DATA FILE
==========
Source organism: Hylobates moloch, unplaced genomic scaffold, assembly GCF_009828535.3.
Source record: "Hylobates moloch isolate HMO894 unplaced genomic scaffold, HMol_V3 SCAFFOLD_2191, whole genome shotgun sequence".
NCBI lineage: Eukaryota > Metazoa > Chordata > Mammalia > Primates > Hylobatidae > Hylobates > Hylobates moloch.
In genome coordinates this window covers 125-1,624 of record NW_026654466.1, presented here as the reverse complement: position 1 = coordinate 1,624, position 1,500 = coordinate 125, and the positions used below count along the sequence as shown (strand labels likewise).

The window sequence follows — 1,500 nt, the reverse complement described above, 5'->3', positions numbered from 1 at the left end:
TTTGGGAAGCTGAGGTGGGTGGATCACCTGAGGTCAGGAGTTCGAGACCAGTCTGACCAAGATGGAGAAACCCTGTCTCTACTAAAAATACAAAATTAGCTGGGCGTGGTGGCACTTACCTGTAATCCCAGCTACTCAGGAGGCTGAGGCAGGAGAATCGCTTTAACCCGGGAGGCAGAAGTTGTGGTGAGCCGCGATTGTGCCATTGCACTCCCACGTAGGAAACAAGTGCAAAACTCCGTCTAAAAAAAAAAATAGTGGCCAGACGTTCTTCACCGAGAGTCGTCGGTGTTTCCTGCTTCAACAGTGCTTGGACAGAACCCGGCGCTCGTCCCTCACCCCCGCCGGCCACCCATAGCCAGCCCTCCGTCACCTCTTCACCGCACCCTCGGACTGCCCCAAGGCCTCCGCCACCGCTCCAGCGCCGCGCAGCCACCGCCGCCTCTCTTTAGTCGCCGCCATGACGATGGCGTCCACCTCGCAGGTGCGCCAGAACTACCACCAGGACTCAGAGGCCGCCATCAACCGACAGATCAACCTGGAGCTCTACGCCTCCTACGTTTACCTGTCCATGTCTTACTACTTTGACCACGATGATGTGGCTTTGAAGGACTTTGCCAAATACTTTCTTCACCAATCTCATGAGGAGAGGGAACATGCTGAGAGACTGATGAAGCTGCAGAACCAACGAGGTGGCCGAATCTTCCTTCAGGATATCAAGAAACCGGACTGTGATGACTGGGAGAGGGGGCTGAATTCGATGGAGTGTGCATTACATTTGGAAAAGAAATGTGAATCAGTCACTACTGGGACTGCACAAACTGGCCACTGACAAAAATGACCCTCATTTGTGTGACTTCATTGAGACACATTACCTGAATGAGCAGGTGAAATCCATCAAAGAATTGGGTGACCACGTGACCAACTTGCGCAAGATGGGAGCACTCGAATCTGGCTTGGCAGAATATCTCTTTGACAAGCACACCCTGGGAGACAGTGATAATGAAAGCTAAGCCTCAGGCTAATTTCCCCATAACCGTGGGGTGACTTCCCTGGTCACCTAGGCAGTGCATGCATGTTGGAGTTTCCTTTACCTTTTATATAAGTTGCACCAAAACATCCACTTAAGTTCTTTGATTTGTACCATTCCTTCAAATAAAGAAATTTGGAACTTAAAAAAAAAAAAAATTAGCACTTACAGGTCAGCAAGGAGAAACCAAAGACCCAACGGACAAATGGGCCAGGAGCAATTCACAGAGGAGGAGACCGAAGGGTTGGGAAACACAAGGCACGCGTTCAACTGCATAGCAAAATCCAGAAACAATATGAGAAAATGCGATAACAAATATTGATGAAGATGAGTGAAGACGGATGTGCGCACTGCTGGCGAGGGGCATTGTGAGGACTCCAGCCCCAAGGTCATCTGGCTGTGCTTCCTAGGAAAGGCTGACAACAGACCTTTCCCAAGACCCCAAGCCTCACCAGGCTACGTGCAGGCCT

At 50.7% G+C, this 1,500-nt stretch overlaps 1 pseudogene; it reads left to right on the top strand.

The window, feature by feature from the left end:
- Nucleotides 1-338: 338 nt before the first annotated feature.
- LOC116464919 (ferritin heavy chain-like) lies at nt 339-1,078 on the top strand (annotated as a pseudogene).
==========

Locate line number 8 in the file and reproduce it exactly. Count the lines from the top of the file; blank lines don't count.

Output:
The window, feature by feature from the left end: